Attainable Housing and Private-Sector Action: In Conversation with Matt Strahan of the World Economic Forum

Welcome to the third episode in our web series, Resilient Housing Across the Americas, a set of 1:1 conversations with leaders across countries and sectors discussing challenges and the future of housing.

This week we are joined by Matt Strahan of the World Economic Forum to discuss attainable housing and the role of the private sector in advancing housing resilience. In case you missed it, make sure to catch the first two episodes in our series with Mayor Mitch Roth of Hawaii County and Mayor William Dau of Cartagena, Colombia.

This conversation has been edited for length and clarity.

Elizabeth Hausler: We’re here at the Cities Summit of the Americas in Denver with Matt Strahan from the Center for Financial and Monetary Systems from the World Economic Forum. And we’re talking about resilient housing. Thank you so much, Matt, for joining us. 

Matt Strahan: Thank you, Dr. Hausler. Great to be here and great to be at the summit as well. Excellent. 

EH: Could you tell us a little bit about the housing initiatives that you’re prioritizing within your work at the World Economic Forum? 

MS: Within the Center for Financial and Monetary Systems at the World Economic Forum, we’re broadly looking at the housing affordability crisis, but specifically focusing on something that we’re calling attainable housing. 

Attainable housing has a lot of different definitions but the one that we’re using for our initiative is housing which is good quality, non subsidized, applicable for either owner-occupied housing or rentals and affordable to households who make between roughly 80 and 120% of area median income. So it’s kind of a way to put quantitative metrics around this kind of qualitative concept of workforce housing or middle income housing, etc.

And so far, we’ve been running an ongoing workshop series where we’re bringing different stakeholders together to cover topics and discuss ways to fundamentally drive development and preservation of attainable housing. So we’ve been engaging our partners at the World Economic Forum. We’ve been engaging civil society such as Build Change, policymakers, etc. So really kind of trying to take that full value chain approach to our work.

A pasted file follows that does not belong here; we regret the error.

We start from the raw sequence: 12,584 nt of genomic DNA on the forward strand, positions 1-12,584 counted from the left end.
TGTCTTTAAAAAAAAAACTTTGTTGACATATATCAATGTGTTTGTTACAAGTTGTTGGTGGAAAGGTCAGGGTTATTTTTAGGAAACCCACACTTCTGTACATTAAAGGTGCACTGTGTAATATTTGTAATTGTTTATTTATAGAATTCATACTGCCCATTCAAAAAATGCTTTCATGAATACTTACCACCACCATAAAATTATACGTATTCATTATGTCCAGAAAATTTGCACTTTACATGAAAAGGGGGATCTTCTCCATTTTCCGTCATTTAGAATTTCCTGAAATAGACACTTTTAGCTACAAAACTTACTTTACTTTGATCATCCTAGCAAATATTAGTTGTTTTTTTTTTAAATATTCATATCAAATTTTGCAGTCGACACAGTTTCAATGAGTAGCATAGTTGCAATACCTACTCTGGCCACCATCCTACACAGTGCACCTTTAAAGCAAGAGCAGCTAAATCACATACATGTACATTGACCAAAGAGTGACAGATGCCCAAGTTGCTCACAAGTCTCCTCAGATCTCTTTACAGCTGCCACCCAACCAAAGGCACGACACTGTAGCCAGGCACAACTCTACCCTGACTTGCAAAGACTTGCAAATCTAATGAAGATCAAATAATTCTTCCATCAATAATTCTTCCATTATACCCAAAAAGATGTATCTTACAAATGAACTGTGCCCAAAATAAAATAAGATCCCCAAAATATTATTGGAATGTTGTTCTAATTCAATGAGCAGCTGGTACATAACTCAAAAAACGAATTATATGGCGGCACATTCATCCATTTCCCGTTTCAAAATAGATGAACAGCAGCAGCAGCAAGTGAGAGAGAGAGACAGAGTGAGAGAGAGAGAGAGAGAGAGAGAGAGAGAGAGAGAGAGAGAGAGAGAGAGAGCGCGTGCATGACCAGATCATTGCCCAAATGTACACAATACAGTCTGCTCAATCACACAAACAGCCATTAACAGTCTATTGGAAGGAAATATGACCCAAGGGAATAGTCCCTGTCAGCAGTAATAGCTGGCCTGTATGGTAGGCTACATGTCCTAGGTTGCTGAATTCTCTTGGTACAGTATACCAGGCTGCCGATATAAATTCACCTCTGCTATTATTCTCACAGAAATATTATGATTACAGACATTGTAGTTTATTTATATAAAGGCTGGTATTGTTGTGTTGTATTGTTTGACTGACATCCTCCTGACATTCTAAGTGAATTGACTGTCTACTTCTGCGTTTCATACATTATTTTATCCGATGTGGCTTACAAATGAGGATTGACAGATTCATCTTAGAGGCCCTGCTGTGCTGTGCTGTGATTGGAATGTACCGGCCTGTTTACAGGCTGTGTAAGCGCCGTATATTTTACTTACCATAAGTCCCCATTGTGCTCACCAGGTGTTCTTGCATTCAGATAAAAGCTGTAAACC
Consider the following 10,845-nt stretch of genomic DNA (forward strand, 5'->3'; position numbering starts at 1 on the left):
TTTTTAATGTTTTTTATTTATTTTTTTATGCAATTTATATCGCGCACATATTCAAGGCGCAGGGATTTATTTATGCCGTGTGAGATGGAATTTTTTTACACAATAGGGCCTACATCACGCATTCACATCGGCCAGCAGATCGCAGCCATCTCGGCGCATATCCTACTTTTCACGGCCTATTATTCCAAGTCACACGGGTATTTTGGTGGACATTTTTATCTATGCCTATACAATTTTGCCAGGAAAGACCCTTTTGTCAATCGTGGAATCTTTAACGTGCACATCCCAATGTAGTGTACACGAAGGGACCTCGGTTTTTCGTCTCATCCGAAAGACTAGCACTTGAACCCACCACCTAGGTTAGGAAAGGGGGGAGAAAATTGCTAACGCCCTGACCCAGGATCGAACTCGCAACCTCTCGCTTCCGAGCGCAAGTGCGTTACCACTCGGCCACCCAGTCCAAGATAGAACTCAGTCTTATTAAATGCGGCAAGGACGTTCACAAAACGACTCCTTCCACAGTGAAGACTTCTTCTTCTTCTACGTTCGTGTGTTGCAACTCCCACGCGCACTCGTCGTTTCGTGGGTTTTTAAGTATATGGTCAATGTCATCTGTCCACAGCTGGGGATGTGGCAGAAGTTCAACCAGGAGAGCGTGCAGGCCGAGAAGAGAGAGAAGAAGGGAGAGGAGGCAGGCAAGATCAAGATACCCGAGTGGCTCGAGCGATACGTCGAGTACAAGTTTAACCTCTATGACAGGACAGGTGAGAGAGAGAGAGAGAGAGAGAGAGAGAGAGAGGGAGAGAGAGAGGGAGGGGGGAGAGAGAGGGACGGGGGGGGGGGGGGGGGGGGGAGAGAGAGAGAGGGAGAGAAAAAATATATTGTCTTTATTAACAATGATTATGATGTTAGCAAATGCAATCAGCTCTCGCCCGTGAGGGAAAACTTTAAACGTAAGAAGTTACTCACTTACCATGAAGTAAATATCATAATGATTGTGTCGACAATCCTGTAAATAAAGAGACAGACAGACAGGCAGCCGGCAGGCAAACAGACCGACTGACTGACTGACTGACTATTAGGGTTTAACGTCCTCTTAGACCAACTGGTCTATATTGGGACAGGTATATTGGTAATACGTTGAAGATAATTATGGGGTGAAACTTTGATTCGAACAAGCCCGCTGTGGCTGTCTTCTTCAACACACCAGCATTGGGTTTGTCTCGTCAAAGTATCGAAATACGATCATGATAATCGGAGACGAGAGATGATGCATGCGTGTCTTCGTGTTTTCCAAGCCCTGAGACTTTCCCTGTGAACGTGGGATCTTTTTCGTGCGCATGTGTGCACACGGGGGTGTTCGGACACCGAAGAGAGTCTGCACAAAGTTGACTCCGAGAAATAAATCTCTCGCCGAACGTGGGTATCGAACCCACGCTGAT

EH: Which is lovely and necessary because it’s such a complex issue and you need so many different parties at the table. So you kind of answered this question already. What stakeholders are needed at the table – policy, finance, technology – and what actions do they need to take to advance housing that’s more resilient and more attainable? 

MS: So even within the private sector, we see a ton of interest in this topic from people across  the value chain, across the economy. So obviously real estate companies, development investors as well. We also see interest here from healthcare companies who are increasingly viewing housing as a determinant of health outcomes, as employers who realize that in order to attract a solid and sustainable workforce, they need affordable forms of housing in their areas. We also obviously see interest from lenders, investors, etc., technology companies and solutions providers who are delivering those lower cost materials we need  to lower the cost of housing.